Many of Phuket’s tourist bars could close forever unless the government provides financial aid to owners and workers, the Patong Entertainment Business Association said.
PEBA President Weerawit Kreuasombat appealed for help from Public Health Ministry Deputy Permanent Secretary Phisit Sriprasert during a Wednesday tour of Bangla Road. Bar workers swarmed the bureaucrat, waving handwritten signs saying “Look at us, we’re dying”, “Your Red Area, but our heart is here” and “What do we get from four months closure?”.
“Red Area” refers to the ministry’s designation of bars, pubs and clubs, which made them the last to reopen as the coronavirus epidemic eased in Thailand. Thursday marked 45 consecutive days without a locally transmitted case of Covid-19.
Weerawit said that even though bars were allowed to reopen on July 1, only about 30 in Patong have done so and even fewer have had customers after the first-night rush.
A factor keeping customers away are the oppressive set of disease-control restrictions the Health Ministry has imposed on “Red Area” businesses that kill the vibe patrons go out for. Among them are rules that forbid bottle service, close dance floors, prohibit sharing of food plates and beer towers and force all bars to close at midnight.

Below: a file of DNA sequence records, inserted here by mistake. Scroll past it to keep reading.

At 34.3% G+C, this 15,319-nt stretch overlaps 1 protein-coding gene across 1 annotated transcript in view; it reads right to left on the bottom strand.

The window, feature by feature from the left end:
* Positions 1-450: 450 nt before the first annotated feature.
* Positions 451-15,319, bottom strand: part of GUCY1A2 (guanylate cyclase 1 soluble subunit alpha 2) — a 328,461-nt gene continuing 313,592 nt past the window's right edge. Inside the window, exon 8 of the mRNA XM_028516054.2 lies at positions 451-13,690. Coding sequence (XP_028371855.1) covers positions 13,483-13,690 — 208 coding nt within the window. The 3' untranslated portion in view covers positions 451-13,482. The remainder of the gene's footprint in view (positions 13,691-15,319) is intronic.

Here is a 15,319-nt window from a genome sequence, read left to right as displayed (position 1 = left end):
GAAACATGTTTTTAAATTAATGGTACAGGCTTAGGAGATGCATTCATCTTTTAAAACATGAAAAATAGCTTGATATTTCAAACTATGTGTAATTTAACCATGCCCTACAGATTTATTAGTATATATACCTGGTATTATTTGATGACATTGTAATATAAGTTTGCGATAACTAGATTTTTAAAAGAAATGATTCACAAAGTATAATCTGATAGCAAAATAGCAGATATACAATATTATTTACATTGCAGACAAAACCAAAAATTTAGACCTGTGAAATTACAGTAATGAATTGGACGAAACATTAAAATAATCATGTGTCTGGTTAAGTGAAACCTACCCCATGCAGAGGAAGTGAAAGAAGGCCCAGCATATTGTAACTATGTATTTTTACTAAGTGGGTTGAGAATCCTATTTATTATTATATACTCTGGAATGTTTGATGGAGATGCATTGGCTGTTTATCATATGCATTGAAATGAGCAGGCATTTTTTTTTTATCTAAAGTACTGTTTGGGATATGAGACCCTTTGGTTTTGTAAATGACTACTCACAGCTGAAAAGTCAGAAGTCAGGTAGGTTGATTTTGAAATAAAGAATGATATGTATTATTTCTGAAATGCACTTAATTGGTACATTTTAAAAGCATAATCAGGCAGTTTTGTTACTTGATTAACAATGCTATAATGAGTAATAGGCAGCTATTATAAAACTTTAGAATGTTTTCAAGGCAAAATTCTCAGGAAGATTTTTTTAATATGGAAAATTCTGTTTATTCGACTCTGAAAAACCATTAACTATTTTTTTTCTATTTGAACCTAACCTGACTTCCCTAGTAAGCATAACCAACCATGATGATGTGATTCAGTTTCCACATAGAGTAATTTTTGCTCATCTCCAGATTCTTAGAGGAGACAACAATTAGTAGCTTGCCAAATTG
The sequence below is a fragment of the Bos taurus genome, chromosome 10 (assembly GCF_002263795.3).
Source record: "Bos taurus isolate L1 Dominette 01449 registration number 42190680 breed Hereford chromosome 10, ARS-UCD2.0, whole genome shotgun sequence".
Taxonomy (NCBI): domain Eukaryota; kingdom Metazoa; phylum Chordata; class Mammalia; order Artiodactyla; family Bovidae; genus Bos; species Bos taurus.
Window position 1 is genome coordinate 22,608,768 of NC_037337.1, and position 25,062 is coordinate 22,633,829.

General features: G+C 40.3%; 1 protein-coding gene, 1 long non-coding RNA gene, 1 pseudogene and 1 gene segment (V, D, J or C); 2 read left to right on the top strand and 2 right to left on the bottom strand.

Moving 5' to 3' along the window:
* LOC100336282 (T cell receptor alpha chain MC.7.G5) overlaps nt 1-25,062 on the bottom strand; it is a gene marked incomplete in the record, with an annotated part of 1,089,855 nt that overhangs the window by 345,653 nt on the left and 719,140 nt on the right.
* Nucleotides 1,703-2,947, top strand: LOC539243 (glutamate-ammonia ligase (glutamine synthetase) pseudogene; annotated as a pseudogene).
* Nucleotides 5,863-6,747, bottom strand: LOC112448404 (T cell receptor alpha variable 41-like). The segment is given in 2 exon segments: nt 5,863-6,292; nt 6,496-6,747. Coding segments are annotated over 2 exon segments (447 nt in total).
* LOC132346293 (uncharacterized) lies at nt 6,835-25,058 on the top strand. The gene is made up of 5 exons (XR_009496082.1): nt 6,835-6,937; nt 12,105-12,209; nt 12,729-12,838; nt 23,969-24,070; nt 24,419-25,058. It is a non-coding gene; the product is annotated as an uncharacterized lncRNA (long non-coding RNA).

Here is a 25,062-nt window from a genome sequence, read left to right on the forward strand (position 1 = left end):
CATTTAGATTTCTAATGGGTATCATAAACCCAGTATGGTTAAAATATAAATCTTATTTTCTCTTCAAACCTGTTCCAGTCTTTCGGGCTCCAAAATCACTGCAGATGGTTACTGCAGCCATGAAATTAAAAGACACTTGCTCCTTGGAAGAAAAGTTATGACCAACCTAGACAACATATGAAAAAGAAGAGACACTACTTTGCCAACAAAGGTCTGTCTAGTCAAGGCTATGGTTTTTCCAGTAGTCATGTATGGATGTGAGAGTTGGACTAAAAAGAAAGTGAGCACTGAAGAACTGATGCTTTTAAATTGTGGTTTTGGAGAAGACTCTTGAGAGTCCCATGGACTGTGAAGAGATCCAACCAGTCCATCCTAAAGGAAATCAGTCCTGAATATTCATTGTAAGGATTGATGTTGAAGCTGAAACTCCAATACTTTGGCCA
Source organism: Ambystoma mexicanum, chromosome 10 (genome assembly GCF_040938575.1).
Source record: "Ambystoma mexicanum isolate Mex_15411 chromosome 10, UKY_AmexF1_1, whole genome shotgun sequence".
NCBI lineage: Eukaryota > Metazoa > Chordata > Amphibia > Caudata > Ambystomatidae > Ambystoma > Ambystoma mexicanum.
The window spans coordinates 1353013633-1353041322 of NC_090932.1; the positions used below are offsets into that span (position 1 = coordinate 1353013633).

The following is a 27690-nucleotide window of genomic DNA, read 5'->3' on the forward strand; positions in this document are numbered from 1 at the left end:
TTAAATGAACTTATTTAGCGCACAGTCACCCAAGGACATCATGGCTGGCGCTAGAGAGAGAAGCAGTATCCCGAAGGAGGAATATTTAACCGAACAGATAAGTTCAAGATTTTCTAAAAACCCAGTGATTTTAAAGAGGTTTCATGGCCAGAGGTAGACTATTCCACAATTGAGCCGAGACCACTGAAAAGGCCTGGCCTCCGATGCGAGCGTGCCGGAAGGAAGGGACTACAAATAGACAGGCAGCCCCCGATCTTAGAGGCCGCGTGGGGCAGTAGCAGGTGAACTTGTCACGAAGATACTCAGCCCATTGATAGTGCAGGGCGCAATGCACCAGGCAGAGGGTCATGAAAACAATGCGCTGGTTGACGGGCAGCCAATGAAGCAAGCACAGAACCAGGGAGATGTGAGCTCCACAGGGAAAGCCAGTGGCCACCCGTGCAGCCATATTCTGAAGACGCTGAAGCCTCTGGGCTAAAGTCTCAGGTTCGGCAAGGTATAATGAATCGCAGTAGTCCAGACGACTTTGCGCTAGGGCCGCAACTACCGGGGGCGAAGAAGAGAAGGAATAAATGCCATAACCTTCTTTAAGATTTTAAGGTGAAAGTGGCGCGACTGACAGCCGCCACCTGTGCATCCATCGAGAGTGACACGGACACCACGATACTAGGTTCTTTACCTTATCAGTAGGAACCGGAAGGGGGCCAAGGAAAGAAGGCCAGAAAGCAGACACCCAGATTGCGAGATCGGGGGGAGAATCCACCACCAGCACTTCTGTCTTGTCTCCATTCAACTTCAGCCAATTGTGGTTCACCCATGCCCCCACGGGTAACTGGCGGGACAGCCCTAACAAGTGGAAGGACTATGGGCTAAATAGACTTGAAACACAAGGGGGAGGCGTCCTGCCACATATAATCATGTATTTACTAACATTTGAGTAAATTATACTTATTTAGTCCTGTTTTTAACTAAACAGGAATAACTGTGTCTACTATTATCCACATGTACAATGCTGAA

Phisit said his inspection found that the venues he visited were following the rules well. Of course, owners would have had to have been blind and deaf not to detect the crowd of public officials, reporters, cameras and lights coming their way.
Phisit seemed amazed however there were so many venues closed.
“Only a few establishments are open, as only a small number of tourists are coming here,” Phisit said, pointing out the obvious.
Weerawit said more could be done to liven the atmosphere on Bangla Road, such as allowing street vendors and supporting tuk-tuk and taxi drivers. He said he’s requested Patong’s mayor loosen the restrictions.
He said he also has filed a petition with the central and Phuket provincial governments for tax breaks, financial assistance and help in renegotiating rents.
Operators and staff cannot get through this crisis alone. The government must step in to help or there will be no tourist bars by the time the tourists return, Weerawit said.